Matt Reardon, a PHS graduate, spends most of his free time there. He's a college-educated resident with a full-time job. He heads down to the park when he gets a day off or gets out early. He says the only trouble there is caused by the students, and not the skaters. Many times trouble happens during the lunch hours when the students are allowed to leave campus.
"The issue is the supervision at the park isn't well. It would nice to have some staff members there to watch over them or an officer," Reardon said.
Bill Whittaker, who owns The Garden skate shop on North Street, recalled how he'd get in trouble when he ducked out of Taconic High School. One of those who spearheaded the skate park, he said his out-of-town customers like to stop by the park but the open lunch policy at the high school leads to problems.
"I think it is [the problem]. If you give the kids an inch, they'll take a mile," Whittaker said, adding that once the students get used to just walking out of the door whenever, they'll do it at all hours.
Whittaker called for looking at other options like live video feeds, so parents can keep an eye on the park, or surveillance videos. 
"I strongly believe a lot of it is the off-campus lunch," said AJ Roy, who remembers when the space was a tennis court and there were some 30 or more students out there smoking and causing trouble. 
Bishop, however, rejects that notion saying the park is the safest during lunch because the school has staff outside of the building to keep a closer eye on the area. Bishop said most of the issues occur between 12:30 and 2:30, after most students have taken lunch.
"We've had as many issues off of lunch time than on lunch time so this is not about the open campus," Bishop said. 
Superintendent Jason McCandless called the argument against the open lunch policy a "red herring" and added that the school doesn't get complaints from anywhere else about the policy. 
During the day, Bishop says there are only four or five adults who use the park while it can sometimes attract upward of 30 to 40 students. McCandless the request isn't about the skaters who do use the park properly, it is about protecting the 1,100 people inside of the school.
"We admire and respect the appropriate use of the park and we admire and respect the appropriate users of the park," McCandless said. "Those who misuse the park create a place that is too often unsafe."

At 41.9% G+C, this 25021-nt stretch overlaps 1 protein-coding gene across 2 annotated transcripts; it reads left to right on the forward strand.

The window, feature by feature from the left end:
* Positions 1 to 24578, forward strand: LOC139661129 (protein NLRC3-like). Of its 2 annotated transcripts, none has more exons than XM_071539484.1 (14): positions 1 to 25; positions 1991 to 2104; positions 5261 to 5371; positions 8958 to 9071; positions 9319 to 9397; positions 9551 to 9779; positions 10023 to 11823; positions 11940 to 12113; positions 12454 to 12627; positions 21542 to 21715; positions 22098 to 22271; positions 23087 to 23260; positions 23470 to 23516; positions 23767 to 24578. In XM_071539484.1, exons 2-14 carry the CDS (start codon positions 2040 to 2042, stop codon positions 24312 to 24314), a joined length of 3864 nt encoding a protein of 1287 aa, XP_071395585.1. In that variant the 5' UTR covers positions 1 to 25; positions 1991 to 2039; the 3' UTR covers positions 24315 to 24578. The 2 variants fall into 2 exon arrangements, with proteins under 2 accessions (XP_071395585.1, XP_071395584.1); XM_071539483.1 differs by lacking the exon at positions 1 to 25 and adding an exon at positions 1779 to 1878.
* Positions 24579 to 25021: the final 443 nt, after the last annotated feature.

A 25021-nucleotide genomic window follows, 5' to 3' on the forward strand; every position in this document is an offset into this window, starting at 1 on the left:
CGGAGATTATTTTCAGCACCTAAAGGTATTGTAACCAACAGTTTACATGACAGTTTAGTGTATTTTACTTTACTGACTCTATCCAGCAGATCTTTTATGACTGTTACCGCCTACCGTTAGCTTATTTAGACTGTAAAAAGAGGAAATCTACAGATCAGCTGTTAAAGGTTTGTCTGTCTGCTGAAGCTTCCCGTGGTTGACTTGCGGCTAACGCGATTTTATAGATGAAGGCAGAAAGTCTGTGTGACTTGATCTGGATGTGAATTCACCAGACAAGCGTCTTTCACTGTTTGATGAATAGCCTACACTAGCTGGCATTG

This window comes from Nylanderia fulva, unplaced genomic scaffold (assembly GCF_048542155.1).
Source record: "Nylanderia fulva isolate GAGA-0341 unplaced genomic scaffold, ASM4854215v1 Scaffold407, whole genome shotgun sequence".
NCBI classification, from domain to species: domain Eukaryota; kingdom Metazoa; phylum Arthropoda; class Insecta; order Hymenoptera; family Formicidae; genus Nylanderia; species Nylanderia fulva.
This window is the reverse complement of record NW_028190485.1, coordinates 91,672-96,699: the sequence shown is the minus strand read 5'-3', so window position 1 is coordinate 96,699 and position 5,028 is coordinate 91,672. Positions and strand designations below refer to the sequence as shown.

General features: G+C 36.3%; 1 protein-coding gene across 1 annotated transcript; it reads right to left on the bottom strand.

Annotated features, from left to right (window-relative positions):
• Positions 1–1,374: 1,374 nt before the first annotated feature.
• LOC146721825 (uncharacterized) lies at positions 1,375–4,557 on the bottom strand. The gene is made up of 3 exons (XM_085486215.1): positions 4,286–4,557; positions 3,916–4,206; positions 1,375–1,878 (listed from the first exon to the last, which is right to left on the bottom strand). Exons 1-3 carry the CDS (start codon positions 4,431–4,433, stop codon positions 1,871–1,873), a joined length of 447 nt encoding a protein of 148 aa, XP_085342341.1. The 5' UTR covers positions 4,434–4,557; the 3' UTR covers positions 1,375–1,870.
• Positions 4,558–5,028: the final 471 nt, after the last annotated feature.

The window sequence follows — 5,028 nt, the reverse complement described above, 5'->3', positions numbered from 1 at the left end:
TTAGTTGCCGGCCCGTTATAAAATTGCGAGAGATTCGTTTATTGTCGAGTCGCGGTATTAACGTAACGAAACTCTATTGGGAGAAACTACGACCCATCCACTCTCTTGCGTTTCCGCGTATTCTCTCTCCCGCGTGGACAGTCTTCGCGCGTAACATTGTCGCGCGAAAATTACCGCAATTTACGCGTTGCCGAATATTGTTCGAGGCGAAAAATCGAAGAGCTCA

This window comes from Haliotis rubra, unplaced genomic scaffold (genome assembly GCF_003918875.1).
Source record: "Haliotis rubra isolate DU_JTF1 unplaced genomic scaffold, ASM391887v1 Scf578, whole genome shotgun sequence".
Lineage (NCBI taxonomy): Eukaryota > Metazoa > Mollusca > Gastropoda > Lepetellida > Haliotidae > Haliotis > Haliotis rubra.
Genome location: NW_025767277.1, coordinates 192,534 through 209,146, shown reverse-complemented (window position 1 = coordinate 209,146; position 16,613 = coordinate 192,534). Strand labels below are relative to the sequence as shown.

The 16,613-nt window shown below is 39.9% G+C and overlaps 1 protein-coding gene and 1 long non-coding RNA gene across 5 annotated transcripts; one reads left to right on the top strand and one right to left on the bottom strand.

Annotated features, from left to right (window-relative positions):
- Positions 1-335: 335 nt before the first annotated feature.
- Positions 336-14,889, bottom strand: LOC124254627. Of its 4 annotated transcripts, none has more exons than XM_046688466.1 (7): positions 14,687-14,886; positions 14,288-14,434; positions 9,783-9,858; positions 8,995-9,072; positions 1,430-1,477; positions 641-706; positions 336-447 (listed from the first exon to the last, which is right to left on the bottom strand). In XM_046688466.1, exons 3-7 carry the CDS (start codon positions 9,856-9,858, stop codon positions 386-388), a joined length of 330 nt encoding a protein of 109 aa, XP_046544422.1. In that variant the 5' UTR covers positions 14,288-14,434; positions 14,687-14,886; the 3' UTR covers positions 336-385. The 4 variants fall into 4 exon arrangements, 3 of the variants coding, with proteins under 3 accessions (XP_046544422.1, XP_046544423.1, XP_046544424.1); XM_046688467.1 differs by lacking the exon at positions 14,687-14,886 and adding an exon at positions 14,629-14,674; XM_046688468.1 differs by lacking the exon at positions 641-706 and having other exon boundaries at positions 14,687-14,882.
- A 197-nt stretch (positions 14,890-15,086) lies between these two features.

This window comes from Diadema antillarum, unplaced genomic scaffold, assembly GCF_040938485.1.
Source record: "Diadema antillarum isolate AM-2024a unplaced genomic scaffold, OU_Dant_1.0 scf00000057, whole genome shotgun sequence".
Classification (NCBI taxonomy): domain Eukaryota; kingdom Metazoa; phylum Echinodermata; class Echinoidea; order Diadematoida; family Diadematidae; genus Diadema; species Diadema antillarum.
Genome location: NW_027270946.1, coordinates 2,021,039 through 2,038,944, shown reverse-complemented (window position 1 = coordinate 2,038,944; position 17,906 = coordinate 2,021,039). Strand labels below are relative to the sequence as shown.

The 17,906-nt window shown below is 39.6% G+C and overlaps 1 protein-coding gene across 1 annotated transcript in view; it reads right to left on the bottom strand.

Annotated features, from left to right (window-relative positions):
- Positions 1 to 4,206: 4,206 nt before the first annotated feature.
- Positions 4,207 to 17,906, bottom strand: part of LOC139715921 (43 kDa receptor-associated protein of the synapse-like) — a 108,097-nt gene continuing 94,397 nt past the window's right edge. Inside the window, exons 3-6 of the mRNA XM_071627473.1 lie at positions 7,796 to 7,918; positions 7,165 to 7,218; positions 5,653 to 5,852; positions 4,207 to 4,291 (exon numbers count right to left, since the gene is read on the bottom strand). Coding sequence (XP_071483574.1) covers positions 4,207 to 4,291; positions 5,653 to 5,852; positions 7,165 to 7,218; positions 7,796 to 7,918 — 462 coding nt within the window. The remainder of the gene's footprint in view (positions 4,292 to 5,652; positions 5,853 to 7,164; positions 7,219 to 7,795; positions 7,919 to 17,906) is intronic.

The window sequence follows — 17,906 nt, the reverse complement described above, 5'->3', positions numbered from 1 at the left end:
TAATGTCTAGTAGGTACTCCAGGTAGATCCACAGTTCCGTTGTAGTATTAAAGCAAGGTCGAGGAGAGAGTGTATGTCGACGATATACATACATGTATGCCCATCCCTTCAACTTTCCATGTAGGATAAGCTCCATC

Yon called the proposal a compromise in that it will keep the park open for those who want to use it properly, just not between the hours of 7:30 a.m. and 2:30 p.m. 180 days out of the year. She said the gate doesn't have to be permanent and the community can work together to find other solutions. 
When asked if the closure would move the problems elsewhere, Bishop conceded that some issues will move but wouldn't be in the quantity of misbehaving students there are now because the temptation for students to just cross the street is too great — particularly with the most at-risk students. 
Lillie countered saying skateboarding can actually help many at-risk youth by keeping them from getting into trouble.
"Skateboarding and biking are relative low-cost activities that you can do that are perceived as cool and that can get kids active and into patterns where they have an activity and something to do," Lillie said.
At the end of almost an hour and a half of comments, the Parks Commission took no action on the school's request and said there would be a possible vote at another board meeting. Chairman John Hermann told the crowd at the start of the meeting that Tuesday's discussion would only be for "information gathering."
"This has come up rather quickly. This will be information gather and the Parks Commission will meet at a future meeting to vote," Hermann said.

Tags: parks commission,   PHS,   public parks,   skate park,   

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Pittsfield School Committee Discuss Master Plan

By Jack GuerinoiBerkshires Staff
PITTSFIELD, Mass. — There's a sense of urgency to conduct the districtwide master plan for the Pittsfield Public Schools. 
Mayor Linda Tyer told the rest of the School Committee on Wednesday that she recently toured some of the schools and felt that the district needs to begin the master planning process sooner than later.
"I am concerned about the disparity of our school facilities and school buildings as it relates to neighborhoods versus other neighborhoods," she said. "I really hope that the committee can move forward with the school master planning process ... I enjoy spending time in the schools but it reminds me that we have some work to do."
The committee plan to undergo a master planning process to not only survey the condition of the buildings but also the best configuration of the district. This could mean closing schools.